“I think that it’s become ridiculous,” Gatlin said. “He wants the serious questions. He wants people to ask him questions that people care about. You can’t mention racism in every speech. They’re looking at the wrong things.”
Scott Hiltgen, a 66-year-old office furniture sales broker from River Falls, Wisconsin, said he was glad to see the president push back against the media. He said reporters have no proof Trump or anyone around him did anything wrong.
“They’re trying to make up a story that Trump worked with the Russians to rig the election,” he said. “Now they’re trying to make a big deal out of (former national security adviser) Mike Flynn. He was doing what he was supposed to do. He was talking to his counterparts. He was talking to the Russians. He got fired because he lied to (Vice President Mike) Pence. There’s no story there. The left media is so excited. They think they took this guy down. No, he made a mistake. He just lied.”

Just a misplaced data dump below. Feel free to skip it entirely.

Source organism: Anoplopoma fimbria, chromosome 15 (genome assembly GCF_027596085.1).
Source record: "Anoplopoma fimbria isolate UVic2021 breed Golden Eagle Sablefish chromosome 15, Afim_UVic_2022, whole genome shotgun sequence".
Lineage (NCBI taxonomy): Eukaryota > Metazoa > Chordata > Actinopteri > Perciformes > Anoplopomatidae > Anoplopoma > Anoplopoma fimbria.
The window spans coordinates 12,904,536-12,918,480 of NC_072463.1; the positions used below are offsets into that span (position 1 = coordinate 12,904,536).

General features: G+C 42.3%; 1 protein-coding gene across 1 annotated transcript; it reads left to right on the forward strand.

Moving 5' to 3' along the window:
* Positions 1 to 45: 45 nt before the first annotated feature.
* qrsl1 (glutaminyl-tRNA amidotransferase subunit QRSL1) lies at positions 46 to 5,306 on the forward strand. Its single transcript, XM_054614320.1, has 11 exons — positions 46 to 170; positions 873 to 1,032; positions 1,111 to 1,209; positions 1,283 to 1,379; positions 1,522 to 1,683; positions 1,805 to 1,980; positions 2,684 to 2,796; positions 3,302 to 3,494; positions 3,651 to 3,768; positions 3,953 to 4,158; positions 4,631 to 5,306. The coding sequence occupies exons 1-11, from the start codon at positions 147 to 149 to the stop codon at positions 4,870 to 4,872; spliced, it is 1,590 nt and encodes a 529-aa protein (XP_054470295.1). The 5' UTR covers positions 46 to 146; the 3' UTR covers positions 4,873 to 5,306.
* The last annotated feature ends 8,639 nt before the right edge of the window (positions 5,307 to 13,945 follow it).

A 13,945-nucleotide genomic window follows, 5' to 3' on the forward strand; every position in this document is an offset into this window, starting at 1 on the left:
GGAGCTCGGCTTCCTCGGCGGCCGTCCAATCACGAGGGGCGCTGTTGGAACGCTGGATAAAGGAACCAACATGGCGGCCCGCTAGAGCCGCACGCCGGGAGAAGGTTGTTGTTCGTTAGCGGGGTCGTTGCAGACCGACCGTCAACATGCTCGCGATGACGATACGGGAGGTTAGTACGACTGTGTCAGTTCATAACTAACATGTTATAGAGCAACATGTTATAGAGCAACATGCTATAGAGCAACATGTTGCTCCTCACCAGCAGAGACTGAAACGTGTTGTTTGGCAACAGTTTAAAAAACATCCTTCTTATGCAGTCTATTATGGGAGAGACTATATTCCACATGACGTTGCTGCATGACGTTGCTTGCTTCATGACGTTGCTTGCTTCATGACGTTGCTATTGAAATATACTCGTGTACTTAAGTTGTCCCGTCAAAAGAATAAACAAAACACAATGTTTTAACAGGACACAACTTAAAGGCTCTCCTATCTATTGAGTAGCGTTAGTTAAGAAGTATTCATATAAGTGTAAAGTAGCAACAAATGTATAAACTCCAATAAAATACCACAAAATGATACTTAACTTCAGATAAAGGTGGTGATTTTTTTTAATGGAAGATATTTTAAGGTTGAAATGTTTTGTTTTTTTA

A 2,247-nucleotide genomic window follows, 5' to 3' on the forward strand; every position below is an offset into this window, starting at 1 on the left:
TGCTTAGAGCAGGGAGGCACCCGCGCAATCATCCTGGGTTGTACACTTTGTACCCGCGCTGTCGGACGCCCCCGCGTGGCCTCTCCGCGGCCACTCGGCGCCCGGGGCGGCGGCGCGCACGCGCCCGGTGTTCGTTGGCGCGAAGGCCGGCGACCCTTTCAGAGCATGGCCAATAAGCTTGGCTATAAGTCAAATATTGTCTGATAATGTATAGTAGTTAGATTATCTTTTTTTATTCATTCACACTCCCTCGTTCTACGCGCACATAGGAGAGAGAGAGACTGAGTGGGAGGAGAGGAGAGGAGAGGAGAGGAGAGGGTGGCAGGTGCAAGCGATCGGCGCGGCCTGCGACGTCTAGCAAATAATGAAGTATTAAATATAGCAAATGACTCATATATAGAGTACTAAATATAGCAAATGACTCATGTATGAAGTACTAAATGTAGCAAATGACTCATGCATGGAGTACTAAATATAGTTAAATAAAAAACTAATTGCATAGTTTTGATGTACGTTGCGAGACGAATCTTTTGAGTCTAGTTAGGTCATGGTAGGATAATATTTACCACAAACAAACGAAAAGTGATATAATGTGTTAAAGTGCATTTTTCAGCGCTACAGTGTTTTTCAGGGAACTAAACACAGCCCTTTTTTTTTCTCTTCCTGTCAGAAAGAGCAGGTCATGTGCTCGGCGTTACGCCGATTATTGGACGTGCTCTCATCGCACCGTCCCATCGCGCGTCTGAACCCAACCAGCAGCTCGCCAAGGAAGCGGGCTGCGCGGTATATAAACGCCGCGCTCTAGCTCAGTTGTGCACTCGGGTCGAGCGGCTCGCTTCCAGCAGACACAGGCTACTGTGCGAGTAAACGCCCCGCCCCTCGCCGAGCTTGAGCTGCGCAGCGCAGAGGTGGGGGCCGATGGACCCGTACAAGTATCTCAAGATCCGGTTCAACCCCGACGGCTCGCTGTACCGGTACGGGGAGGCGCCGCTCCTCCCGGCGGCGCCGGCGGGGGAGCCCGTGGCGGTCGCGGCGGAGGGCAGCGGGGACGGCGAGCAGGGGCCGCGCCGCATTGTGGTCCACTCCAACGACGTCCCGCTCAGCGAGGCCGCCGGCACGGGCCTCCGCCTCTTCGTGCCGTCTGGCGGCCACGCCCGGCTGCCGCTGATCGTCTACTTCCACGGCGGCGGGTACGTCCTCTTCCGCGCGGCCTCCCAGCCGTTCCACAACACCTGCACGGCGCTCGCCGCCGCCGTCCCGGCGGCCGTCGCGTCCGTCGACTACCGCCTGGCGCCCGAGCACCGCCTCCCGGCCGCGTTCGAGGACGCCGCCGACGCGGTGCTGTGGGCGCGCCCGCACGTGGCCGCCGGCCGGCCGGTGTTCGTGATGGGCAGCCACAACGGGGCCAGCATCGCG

Hiltgen said he remains squarely behind the billionaire president because he has done what he said he would do on the campaign trail.
“He’s accomplished more in, whatever, three weeks, regarding the stuff he talked about,” Hiltgen said. “That’s what people voted for. I can’t believe there’s actually a politician doing what he says he would do. That never happens.”


Drought adds to Afghanistan woes

Afghan children fill canisters with water from a water pump outside their temporary homes on the outskirts of Jalalabad. Files/AFP
Updated 27 May 2018
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Drought adds to Afghanistan woes

  • Intensified conflict in many parts of the country is worsening the effects of the drought
  • More than $115 million was required for a six-month response in the 20 provinces

KABUL: Rain and snow are as important as peace for Afghanistan. But the landlocked and mountainous country this year had its lowest rainfall for years, causing widespread drought and leaving 2 million people facing food shortages.
Livestock in many areas have died, and some farmers have been forced to send their herds for pasture to neighboring Turkmenistan.
Thousands of people have left their homes already due to water shortages, with fears that the situation will worsen in autumn, Afghan and UN officials say.